What formative experiences set you on the path to collecting records, and how has this changed over the years?

My deepest and most powerful influential experiences are all parties in Detroit featuring local DJs like Theo Parrish, Marcellus Pittman, Bill Spencer, Ryan Spencer, Stingray, Scott Zacharius, FIT Siegel, Kenny Dixon Jr., Nicole Misha, Mike Servito, Carlos Souffront, Isabella Diblassio- I could go on… This huge variety of curated sounds and styles is my bible for what I aspire to and how I want to make people feel. As far as my own early experiences of playing, it was the generosity of my peers letting me onto the decks at house parties and being instantly hooked on the (cliched & classic) power of a shared experience through music on the floor. I am most grateful to Bill Spencer for teaching me how to beat-match and going out of his way to loan me his Vestax mixer and decks early on. This experience speaks to the good-hearted sharing nature of the scene and what made this accessible to me personally.

Filmmaking has been something that you’ve been involved in since a young age - documentary to commercial work. How does working with sound design from a commercial standpoint connect and impact your DJing and digging?

I’ve worked as a Production Sound Mixer in film and television since I was expelled from high school freshmen year. It’s literally the only thing I know how to do! It’s certainly sharpened my ears but outside of that my journey with music has been very separate.

Record collecting, digging, DJing…you showcase an incredible variety of music and genres in your mixes and dj sets - what is the unifying thread in making those musical connections?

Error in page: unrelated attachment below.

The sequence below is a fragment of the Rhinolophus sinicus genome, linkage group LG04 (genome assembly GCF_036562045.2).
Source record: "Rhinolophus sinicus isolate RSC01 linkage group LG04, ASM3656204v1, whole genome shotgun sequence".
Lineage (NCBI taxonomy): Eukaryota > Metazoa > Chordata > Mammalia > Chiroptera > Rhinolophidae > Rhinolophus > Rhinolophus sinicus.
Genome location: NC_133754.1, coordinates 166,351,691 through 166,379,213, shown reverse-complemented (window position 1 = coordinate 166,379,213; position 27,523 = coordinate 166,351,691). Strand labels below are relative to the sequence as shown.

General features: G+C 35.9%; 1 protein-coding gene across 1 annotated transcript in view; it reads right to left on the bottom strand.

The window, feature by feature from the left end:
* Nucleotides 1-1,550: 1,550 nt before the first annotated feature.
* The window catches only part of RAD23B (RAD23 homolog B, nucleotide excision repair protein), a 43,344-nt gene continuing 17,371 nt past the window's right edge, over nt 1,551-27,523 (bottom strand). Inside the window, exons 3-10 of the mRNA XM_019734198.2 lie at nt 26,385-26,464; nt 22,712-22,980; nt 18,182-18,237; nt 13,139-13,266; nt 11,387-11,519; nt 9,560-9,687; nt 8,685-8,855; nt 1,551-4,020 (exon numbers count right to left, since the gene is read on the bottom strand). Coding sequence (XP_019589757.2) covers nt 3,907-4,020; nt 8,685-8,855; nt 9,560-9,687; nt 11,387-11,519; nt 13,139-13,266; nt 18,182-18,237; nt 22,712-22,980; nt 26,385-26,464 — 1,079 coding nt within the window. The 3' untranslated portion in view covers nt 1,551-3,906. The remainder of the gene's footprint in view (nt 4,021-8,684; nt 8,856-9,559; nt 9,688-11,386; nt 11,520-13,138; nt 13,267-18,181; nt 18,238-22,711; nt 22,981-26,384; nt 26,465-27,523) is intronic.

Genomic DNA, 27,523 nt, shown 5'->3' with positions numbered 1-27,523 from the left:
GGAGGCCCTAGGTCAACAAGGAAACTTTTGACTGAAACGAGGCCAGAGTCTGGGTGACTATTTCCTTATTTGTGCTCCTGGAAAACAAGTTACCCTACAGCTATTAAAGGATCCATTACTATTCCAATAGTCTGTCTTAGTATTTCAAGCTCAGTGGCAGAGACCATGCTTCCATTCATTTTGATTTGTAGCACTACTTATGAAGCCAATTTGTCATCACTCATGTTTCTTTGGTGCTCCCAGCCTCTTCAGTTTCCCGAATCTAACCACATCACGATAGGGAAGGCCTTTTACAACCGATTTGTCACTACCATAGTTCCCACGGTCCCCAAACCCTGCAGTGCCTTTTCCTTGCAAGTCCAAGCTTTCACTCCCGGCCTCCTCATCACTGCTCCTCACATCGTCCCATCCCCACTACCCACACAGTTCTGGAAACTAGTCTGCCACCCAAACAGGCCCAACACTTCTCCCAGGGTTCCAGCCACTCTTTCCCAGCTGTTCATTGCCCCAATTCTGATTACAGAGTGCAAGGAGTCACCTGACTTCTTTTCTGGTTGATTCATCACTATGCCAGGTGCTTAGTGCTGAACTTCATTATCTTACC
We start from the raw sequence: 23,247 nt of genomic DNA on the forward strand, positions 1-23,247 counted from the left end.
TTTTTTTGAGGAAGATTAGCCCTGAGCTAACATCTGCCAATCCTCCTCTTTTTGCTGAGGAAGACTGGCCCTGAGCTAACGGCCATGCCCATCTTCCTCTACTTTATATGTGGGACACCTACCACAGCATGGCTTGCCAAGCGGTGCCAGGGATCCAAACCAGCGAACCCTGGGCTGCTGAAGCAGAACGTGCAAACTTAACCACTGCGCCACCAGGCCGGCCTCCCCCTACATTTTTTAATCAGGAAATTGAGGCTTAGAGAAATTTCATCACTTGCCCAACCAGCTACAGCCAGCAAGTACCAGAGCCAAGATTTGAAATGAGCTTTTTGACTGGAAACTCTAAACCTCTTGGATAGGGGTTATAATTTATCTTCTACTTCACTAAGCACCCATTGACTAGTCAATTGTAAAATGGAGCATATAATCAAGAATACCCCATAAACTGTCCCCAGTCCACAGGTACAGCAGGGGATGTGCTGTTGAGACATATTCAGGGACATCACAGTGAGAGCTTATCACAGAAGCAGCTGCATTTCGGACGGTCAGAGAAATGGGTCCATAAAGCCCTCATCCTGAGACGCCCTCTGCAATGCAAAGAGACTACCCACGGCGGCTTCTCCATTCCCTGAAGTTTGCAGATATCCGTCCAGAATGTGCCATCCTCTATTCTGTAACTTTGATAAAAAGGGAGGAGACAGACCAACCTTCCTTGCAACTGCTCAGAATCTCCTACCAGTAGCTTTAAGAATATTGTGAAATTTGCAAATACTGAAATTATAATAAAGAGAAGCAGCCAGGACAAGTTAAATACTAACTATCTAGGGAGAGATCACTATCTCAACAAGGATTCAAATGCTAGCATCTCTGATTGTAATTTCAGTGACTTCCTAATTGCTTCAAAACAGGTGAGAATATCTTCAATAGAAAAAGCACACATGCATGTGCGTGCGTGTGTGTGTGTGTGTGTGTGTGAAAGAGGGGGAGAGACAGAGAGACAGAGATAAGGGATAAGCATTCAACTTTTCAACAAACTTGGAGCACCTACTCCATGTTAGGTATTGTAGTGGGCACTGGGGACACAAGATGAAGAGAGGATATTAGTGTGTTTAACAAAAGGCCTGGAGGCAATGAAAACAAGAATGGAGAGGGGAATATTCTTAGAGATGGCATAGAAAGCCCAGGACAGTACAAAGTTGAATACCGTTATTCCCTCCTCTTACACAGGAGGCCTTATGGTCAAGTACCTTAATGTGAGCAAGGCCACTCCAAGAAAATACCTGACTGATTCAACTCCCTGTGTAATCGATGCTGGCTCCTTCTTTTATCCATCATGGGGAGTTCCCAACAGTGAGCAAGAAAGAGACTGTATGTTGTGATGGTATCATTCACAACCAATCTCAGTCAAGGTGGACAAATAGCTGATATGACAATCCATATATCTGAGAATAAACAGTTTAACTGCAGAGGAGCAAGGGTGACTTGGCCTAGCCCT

For me the unifying thread is more tonal than any defined genres. My mix jumps around quite a bit because I have a short attention span and love hearing unexpected juxtapositions. This style is commonplace amongst my idols and inspirations.

Detroit has been a musical mecca since Motown's golden years, through to its pivotal role in the birth of electronic music. How does the identity of the city impact your own musical journey?

My introduction to music is entirely accredited to moving here as an impressionable teen and serendipitously falling into a circle of a loving and accepting group of people who shaped my idea of community and music as a means of therapy and survival. I must make it clear that I’m a newcomer and cannot speak to the foundations of Detroit music or attempt to adopt the identity of the people who are truly responsible for this movement. I would highly recommend learning more about Detroit from the perspective of the people who are from here.

The therapeutic aspects of celebrating music communally is a point referenced more than once in this series. How important is this today?

A dance floor represents the anti capitalist ideal of doing something for your own well being outside of being productive or making a profit. Dance music is as necessary and important to me as any other facet of staying sane.